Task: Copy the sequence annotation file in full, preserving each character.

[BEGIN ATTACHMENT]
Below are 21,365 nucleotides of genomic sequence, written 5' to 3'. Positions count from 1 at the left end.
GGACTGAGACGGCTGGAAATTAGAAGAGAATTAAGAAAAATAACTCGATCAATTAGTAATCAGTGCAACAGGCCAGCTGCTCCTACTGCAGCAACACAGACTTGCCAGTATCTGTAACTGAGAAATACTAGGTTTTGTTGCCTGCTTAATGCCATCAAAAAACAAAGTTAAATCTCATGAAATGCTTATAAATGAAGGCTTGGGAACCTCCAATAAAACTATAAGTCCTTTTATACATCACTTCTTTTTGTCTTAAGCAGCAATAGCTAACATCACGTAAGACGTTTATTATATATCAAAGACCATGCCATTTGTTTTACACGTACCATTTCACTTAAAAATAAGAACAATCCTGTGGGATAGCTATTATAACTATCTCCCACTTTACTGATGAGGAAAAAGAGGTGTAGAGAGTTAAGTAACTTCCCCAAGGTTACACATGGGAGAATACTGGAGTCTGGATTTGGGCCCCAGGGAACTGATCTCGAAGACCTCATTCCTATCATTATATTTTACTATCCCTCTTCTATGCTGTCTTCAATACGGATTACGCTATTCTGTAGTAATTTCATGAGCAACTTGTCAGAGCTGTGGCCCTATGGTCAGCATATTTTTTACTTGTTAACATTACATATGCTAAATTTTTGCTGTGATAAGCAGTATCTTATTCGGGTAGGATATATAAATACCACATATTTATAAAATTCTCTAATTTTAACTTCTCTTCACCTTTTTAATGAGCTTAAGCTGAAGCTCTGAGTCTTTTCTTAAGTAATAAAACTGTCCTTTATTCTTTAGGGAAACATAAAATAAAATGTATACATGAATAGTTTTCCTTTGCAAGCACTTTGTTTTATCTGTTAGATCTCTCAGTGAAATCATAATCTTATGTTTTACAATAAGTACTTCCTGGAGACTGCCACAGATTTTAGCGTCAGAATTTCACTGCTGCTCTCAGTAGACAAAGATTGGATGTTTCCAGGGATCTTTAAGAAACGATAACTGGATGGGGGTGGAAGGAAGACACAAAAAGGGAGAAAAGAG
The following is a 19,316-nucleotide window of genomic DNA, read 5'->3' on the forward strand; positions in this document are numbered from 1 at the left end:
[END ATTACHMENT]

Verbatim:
Below are 21,365 nucleotides of genomic sequence, written 5' to 3'. Positions count from 1 at the left end.
GGACTGAGACGGCTGGAAATTAGAAGAGAATTAAGAAAAATAACTCGATCAATTAGTAATCAGTGCAACAGGCCAGCTGCTCCTACTGCAGCAACACAGACTTGCCAGTATCTGTAACTGAGAAATACTAGGTTTTGTTGCCTGCTTAATGCCATCAAAAAACAAAGTTAAATCTCATGAAATGCTTATAAATGAAGGCTTGGGAACCTCCAATAAAACTATAAGTCCTTTTATACATCACTTCTTTTTGTCTTAAGCAGCAATAGCTAACATCACGTAAGACGTTTATTATATATCAAAGACCATGCCATTTGTTTTACACGTACCATTTCACTTAAAAATAAGAACAATCCTGTGGGATAGCTATTATAACTATCTCCCACTTTACTGATGAGGAAAAAGAGGTGTAGAGAGTTAAGTAACTTCCCCAAGGTTACACATGGGAGAATACTGGAGTCTGGATTTGGGCCCCAGGGAACTGATCTCGAAGACCTCATTCCTATCATTATATTTTACTATCCCTCTTCTATGCTGTCTTCAATACGGATTACGCTATTCTGTAGTAATTTCATGAGCAACTTGTCAGAGCTGTGGCCCTATGGTCAGCATATTTTTTACTTGTTAACATTACATATGCTAAATTTTTGCTGTGATAAGCAGTATCTTATTCGGGTAGGATATATAAATACCACATATTTATAAAATTCTCTAATTTTAACTTCTCTTCACCTTTTTAATGAGCTTAAGCTGAAGCTCTGAGTCTTTTCTTAAGTAATAAAACTGTCCTTTATTCTTTAGGGAAACATAAAATAAAATGTATACATGAATAGTTTTCCTTTGCAAGCACTTTGTTTTATCTGTTAGATCTCTCAGTGAAATCATAATCTTATGTTTTACAATAAGTACTTCCTGGAGACTGCCACAGATTTTAGCGTCAGAATTTCACTGCTGCTCTCAGTAGACAAAGATTGGATGTTTCCAGGGATCTTTAAGAAACGATAACTGGATGGGGGTGGAAGGAAGACACAAAAAGGGAGAAAAGAG
The following is a 19,316-nucleotide window of genomic DNA, read 5'->3' on the forward strand; positions in this document are numbered from 1 at the left end: